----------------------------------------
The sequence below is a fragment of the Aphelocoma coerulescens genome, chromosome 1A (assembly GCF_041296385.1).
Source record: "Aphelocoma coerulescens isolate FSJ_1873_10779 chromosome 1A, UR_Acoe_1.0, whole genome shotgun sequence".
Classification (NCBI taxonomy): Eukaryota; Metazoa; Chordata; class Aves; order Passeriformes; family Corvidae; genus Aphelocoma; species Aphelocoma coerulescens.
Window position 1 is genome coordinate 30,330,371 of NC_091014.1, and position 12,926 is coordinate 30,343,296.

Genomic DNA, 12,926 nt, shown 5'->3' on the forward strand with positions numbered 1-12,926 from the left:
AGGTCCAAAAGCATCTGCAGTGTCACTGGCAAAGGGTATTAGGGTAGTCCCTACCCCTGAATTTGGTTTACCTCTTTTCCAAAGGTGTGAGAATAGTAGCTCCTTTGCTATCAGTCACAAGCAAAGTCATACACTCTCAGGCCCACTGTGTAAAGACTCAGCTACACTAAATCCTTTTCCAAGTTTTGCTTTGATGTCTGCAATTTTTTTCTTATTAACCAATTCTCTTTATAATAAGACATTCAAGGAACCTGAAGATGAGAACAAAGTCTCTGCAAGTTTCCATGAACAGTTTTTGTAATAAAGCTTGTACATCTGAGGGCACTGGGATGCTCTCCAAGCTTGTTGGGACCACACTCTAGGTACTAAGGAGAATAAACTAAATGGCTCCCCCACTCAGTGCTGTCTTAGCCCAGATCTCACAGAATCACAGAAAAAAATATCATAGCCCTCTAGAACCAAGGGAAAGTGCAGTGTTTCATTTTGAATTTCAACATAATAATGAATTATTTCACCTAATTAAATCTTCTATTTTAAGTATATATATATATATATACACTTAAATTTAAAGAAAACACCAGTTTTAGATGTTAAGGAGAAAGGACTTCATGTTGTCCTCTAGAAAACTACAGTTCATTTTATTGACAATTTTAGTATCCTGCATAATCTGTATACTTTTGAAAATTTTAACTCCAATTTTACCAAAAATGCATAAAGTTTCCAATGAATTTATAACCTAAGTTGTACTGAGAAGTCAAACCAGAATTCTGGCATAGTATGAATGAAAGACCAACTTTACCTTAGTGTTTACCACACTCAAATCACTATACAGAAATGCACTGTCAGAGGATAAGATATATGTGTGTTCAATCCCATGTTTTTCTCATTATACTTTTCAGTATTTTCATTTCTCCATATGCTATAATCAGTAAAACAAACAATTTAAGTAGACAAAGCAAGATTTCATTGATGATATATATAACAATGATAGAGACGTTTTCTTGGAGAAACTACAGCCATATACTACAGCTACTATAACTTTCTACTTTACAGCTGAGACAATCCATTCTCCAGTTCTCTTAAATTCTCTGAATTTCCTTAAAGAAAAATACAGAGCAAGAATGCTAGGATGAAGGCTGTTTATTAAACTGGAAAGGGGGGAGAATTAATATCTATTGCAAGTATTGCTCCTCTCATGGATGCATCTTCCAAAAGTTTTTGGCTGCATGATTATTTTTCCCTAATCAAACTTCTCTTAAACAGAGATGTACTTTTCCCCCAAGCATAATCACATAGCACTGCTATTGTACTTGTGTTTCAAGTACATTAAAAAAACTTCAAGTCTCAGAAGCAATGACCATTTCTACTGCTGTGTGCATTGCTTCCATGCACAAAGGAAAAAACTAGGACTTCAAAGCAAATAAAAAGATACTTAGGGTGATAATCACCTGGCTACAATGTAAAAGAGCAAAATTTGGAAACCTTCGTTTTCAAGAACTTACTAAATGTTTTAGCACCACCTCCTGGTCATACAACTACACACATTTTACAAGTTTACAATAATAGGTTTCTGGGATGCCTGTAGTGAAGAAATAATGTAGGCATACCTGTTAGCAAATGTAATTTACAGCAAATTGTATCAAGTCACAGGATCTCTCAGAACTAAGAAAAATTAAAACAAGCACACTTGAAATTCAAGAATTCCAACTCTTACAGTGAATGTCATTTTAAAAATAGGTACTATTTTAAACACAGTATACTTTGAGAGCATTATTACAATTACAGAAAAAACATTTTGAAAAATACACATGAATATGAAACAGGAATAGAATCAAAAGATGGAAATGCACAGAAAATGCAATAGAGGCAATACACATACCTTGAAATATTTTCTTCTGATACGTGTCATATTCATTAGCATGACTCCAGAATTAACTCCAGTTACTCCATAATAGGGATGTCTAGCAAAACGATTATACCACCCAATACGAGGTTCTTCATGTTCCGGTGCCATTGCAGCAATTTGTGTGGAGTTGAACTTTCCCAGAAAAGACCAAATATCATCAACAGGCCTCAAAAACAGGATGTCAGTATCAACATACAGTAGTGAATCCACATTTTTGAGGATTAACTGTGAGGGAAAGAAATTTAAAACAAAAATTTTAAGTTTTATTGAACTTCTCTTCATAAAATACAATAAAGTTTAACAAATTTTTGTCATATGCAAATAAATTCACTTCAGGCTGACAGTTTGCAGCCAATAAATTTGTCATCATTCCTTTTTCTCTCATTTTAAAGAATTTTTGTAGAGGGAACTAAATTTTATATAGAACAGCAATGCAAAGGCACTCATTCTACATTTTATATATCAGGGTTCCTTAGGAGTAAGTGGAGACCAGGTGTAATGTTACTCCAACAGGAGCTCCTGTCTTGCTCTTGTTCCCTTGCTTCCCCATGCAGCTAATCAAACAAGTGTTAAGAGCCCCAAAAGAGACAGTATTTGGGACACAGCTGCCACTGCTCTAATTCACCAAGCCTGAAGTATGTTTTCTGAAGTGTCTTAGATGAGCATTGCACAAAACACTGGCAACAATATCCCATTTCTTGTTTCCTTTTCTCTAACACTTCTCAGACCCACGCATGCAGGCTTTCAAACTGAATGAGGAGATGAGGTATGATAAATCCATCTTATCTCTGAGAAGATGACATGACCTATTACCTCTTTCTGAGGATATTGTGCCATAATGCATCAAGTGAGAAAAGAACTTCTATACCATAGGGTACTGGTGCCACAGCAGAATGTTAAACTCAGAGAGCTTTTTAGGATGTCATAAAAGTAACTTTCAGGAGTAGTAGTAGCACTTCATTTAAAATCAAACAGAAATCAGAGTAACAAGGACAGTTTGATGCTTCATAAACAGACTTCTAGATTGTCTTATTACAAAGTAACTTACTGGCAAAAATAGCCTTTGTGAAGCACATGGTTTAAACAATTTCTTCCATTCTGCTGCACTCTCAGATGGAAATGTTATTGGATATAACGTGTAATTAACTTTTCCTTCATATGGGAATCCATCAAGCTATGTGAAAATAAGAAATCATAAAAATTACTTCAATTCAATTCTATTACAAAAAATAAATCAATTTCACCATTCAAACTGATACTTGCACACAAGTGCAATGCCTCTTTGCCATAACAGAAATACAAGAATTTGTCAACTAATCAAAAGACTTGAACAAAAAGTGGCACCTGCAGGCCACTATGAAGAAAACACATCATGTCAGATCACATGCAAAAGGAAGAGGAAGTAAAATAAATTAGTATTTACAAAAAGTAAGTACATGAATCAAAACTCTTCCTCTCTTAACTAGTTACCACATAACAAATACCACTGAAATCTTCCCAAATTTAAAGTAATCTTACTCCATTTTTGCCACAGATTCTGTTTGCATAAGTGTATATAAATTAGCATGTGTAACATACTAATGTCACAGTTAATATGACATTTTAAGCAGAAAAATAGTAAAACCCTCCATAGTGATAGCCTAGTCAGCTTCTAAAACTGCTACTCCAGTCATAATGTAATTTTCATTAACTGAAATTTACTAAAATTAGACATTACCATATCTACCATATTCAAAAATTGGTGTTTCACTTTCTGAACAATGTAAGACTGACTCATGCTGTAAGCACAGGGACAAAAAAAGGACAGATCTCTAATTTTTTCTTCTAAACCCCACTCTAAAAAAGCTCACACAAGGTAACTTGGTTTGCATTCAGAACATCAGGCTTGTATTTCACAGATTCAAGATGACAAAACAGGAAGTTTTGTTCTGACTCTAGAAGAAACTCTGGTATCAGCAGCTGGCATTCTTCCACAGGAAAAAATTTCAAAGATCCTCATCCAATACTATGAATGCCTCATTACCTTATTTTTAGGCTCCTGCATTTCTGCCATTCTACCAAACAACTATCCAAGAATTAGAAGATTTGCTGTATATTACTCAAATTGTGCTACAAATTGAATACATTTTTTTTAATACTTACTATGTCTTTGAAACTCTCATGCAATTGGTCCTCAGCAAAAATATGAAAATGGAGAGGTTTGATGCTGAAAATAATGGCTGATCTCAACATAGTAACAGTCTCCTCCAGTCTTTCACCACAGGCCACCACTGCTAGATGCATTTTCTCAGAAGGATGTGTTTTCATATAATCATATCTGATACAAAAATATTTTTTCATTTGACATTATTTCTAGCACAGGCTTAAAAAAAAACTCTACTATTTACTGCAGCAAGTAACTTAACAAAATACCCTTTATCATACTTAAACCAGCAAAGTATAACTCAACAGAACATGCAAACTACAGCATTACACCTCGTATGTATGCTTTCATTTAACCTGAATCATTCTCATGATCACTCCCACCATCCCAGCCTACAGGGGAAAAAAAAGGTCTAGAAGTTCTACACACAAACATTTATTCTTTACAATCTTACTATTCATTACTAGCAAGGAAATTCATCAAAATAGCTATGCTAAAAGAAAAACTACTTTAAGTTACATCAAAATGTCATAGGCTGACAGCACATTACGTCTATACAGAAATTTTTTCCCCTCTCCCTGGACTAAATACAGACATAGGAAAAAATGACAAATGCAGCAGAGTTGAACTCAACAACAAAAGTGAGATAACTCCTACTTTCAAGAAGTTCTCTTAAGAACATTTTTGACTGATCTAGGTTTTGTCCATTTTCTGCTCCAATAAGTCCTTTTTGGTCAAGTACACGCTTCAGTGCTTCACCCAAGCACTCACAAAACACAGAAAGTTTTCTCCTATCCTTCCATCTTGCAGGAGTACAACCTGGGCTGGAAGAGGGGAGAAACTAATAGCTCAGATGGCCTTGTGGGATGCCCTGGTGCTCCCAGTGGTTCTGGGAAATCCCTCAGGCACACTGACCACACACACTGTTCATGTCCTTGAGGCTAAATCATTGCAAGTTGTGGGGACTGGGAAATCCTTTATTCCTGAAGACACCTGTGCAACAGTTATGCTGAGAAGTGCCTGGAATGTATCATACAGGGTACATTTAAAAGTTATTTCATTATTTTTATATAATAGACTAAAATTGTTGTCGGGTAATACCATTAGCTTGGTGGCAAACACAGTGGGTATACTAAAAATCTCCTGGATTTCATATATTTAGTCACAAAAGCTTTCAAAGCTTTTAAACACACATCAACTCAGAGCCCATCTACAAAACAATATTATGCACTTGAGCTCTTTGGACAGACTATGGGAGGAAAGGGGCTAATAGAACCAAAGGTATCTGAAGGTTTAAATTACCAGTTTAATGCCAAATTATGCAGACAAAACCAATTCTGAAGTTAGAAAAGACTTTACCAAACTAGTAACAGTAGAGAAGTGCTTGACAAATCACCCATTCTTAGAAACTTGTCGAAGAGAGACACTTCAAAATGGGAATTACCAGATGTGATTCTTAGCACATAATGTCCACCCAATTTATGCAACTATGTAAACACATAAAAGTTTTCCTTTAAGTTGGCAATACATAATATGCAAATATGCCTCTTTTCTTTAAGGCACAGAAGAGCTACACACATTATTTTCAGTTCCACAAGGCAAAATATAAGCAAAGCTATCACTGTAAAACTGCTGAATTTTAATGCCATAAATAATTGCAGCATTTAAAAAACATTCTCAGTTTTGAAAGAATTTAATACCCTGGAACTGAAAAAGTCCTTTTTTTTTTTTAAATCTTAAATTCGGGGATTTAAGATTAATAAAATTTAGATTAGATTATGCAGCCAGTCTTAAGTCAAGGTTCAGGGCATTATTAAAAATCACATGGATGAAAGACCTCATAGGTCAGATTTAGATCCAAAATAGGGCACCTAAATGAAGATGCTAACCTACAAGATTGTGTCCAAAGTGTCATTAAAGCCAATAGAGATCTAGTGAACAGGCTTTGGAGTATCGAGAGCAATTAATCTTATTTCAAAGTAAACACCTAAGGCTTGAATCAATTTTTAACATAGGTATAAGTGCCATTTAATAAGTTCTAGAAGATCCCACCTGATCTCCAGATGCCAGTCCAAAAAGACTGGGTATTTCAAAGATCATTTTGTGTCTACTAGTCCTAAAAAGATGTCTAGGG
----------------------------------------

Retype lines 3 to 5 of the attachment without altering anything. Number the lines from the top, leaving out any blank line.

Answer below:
Classification (NCBI taxonomy): Eukaryota; Metazoa; Chordata; class Aves; order Passeriformes; family Corvidae; genus Aphelocoma; species Aphelocoma coerulescens.
Window position 1 is genome coordinate 30,330,371 of NC_091014.1, and position 12,926 is coordinate 30,343,296.

Genomic DNA, 12,926 nt, shown 5'->3' on the forward strand with positions numbered 1-12,926 from the left: